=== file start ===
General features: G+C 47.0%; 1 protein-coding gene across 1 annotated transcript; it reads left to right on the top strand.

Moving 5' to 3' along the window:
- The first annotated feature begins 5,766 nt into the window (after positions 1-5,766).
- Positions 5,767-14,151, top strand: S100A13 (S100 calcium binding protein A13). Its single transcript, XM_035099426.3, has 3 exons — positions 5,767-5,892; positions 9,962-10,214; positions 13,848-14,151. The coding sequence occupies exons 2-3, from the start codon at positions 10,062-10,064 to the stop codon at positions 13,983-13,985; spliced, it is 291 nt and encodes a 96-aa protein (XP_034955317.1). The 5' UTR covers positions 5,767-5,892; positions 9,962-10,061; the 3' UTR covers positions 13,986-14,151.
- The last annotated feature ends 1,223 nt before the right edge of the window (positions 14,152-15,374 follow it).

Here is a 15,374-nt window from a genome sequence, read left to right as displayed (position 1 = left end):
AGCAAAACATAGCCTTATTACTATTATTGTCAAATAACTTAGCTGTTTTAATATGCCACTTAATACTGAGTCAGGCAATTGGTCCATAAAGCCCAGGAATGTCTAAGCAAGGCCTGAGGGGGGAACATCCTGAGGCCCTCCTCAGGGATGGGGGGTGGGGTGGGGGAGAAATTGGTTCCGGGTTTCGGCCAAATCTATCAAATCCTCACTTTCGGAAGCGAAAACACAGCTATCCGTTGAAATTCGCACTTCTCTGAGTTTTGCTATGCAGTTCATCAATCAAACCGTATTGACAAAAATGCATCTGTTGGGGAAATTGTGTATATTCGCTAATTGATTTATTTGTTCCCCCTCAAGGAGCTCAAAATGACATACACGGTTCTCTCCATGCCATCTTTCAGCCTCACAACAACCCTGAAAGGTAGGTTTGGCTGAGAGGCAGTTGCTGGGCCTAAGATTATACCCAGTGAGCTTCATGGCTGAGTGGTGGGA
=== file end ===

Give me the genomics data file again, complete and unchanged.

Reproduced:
General features: G+C 47.0%; 1 protein-coding gene across 1 annotated transcript; it reads left to right on the top strand.

Moving 5' to 3' along the window:
- The first annotated feature begins 5,766 nt into the window (after positions 1-5,766).
- Positions 5,767-14,151, top strand: S100A13 (S100 calcium binding protein A13). Its single transcript, XM_035099426.3, has 3 exons — positions 5,767-5,892; positions 9,962-10,214; positions 13,848-14,151. The coding sequence occupies exons 2-3, from the start codon at positions 10,062-10,064 to the stop codon at positions 13,983-13,985; spliced, it is 291 nt and encodes a 96-aa protein (XP_034955317.1). The 5' UTR covers positions 5,767-5,892; positions 9,962-10,061; the 3' UTR covers positions 13,986-14,151.
- The last annotated feature ends 1,223 nt before the right edge of the window (positions 14,152-15,374 follow it).

Here is a 15,374-nt window from a genome sequence, read left to right as displayed (position 1 = left end):
AGCAAAACATAGCCTTATTACTATTATTGTCAAATAACTTAGCTGTTTTAATATGCCACTTAATACTGAGTCAGGCAATTGGTCCATAAAGCCCAGGAATGTCTAAGCAAGGCCTGAGGGGGGAACATCCTGAGGCCCTCCTCAGGGATGGGGGGTGGGGTGGGGGAGAAATTGGTTCCGGGTTTCGGCCAAATCTATCAAATCCTCACTTTCGGAAGCGAAAACACAGCTATCCGTTGAAATTCGCACTTCTCTGAGTTTTGCTATGCAGTTCATCAATCAAACCGTATTGACAAAAATGCATCTGTTGGGGAAATTGTGTATATTCGCTAATTGATTTATTTGTTCCCCCTCAAGGAGCTCAAAATGACATACACGGTTCTCTCCATGCCATCTTTCAGCCTCACAACAACCCTGAAAGGTAGGTTTGGCTGAGAGGCAGTTGCTGGGCCTAAGATTATACCCAGTGAGCTTCATGGCTGAGTGGTGGGA